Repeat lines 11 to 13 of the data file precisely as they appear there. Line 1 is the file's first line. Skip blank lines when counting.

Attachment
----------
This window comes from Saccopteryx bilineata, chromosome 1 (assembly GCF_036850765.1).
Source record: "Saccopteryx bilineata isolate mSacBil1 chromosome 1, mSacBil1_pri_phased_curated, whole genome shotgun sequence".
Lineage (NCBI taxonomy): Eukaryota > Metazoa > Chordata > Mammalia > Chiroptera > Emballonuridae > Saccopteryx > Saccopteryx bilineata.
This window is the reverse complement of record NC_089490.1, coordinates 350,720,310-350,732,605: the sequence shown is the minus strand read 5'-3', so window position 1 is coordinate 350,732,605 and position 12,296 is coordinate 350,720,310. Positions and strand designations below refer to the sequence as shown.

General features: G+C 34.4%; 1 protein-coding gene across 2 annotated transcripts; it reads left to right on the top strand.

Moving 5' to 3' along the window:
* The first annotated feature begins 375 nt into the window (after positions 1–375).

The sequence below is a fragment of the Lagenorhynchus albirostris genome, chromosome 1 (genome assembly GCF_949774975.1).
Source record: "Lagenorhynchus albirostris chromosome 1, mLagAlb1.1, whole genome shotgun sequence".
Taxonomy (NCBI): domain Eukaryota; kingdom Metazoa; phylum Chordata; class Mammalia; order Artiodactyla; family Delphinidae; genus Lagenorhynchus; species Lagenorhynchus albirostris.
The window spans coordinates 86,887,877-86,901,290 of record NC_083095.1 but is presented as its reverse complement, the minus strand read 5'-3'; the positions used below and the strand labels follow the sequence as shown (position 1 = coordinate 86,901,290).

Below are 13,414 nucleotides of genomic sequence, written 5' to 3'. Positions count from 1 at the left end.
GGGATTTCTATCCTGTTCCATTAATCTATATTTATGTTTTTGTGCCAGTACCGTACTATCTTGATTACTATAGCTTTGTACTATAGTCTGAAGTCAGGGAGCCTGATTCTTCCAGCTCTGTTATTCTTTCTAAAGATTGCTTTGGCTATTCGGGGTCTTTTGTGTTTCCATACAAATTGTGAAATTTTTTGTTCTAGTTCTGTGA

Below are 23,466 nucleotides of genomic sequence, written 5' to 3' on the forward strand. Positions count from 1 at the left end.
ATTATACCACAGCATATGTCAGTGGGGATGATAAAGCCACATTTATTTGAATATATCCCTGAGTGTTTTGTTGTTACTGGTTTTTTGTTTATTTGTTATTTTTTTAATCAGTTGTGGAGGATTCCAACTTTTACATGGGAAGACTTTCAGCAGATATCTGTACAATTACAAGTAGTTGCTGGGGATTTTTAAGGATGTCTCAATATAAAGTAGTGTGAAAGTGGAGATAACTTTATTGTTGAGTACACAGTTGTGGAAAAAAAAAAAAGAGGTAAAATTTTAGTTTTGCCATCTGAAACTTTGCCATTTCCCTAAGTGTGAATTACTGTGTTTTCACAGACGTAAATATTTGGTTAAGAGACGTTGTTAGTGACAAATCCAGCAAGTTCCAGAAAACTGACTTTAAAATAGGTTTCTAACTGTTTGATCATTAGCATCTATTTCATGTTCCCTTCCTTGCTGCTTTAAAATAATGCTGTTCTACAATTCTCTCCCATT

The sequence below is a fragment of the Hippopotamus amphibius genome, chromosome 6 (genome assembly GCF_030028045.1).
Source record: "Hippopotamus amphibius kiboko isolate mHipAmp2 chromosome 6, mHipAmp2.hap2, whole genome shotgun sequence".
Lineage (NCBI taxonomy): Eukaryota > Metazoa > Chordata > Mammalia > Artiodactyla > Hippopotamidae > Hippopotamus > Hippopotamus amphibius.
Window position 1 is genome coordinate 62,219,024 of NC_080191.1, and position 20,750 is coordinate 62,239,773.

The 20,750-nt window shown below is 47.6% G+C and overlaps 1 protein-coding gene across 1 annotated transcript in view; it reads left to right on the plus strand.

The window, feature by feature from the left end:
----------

The window spans coordinates 86,887,877-86,901,290 of record NC_083095.1 but is presented as its reverse complement, the minus strand read 5'-3'; the positions used below and the strand labels follow the sequence as shown (position 1 = coordinate 86,901,290).

Below are 13,414 nucleotides of genomic sequence, written 5' to 3'. Positions count from 1 at the left end.
GGGATTTCTATCCTGTTCCATTAATCTATATTTATGTTTTTGTGCCAGTACCGTACTATCTTGATTACTATAGCTTTGTACTATAGTCTGAAGTCAGGGAGCCTGATTCTTCCAGCTCTGTTATTCTTTCTAAAGATTGCTTTGGCTATTCGGGGTCTTTTGTGTTTCCATACAAATTGTGAAATTTTTTGTTCTAGTTCTGTGA